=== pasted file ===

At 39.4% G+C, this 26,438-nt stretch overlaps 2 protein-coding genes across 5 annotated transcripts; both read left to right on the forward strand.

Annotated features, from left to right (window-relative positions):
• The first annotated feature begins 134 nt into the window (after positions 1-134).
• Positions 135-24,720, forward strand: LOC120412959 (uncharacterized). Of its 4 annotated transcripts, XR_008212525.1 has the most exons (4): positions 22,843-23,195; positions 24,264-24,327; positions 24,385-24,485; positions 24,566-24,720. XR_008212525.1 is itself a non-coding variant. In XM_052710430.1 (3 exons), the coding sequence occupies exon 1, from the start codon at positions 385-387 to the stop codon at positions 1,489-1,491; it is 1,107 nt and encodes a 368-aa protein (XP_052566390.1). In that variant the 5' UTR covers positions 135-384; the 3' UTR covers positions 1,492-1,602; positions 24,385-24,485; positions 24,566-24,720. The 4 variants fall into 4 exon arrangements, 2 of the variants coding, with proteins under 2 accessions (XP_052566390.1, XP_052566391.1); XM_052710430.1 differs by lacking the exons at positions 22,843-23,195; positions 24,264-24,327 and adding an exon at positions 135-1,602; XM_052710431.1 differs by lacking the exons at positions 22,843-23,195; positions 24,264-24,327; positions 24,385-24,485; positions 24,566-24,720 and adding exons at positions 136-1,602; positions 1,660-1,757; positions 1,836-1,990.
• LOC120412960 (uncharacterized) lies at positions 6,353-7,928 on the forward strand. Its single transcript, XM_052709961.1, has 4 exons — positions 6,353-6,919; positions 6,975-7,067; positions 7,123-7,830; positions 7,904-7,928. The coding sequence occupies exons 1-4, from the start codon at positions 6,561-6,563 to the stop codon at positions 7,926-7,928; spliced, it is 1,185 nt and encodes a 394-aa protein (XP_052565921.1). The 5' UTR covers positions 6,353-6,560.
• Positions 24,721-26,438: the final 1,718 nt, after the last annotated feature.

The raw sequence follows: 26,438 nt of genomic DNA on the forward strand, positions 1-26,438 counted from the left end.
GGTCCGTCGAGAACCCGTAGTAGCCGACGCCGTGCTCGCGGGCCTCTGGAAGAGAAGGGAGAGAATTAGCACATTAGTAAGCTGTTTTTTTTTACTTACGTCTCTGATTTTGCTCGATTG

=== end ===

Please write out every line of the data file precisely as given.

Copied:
At 39.4% G+C, this 26,438-nt stretch overlaps 2 protein-coding genes across 5 annotated transcripts; both read left to right on the forward strand.

Annotated features, from left to right (window-relative positions):
• The first annotated feature begins 134 nt into the window (after positions 1-134).
• Positions 135-24,720, forward strand: LOC120412959 (uncharacterized). Of its 4 annotated transcripts, XR_008212525.1 has the most exons (4): positions 22,843-23,195; positions 24,264-24,327; positions 24,385-24,485; positions 24,566-24,720. XR_008212525.1 is itself a non-coding variant. In XM_052710430.1 (3 exons), the coding sequence occupies exon 1, from the start codon at positions 385-387 to the stop codon at positions 1,489-1,491; it is 1,107 nt and encodes a 368-aa protein (XP_052566390.1). In that variant the 5' UTR covers positions 135-384; the 3' UTR covers positions 1,492-1,602; positions 24,385-24,485; positions 24,566-24,720. The 4 variants fall into 4 exon arrangements, 2 of the variants coding, with proteins under 2 accessions (XP_052566390.1, XP_052566391.1); XM_052710430.1 differs by lacking the exons at positions 22,843-23,195; positions 24,264-24,327 and adding an exon at positions 135-1,602; XM_052710431.1 differs by lacking the exons at positions 22,843-23,195; positions 24,264-24,327; positions 24,385-24,485; positions 24,566-24,720 and adding exons at positions 136-1,602; positions 1,660-1,757; positions 1,836-1,990.
• LOC120412960 (uncharacterized) lies at positions 6,353-7,928 on the forward strand. Its single transcript, XM_052709961.1, has 4 exons — positions 6,353-6,919; positions 6,975-7,067; positions 7,123-7,830; positions 7,904-7,928. The coding sequence occupies exons 1-4, from the start codon at positions 6,561-6,563 to the stop codon at positions 7,926-7,928; spliced, it is 1,185 nt and encodes a 394-aa protein (XP_052565921.1). The 5' UTR covers positions 6,353-6,560.
• Positions 24,721-26,438: the final 1,718 nt, after the last annotated feature.

The raw sequence follows: 26,438 nt of genomic DNA on the forward strand, positions 1-26,438 counted from the left end.
GGTCCGTCGAGAACCCGTAGTAGCCGACGCCGTGCTCGCGGGCCTCTGGAAGAGAAGGGAGAGAATTAGCACATTAGTAAGCTGTTTTTTTTTACTTACGTCTCTGATTTTGCTCGATTG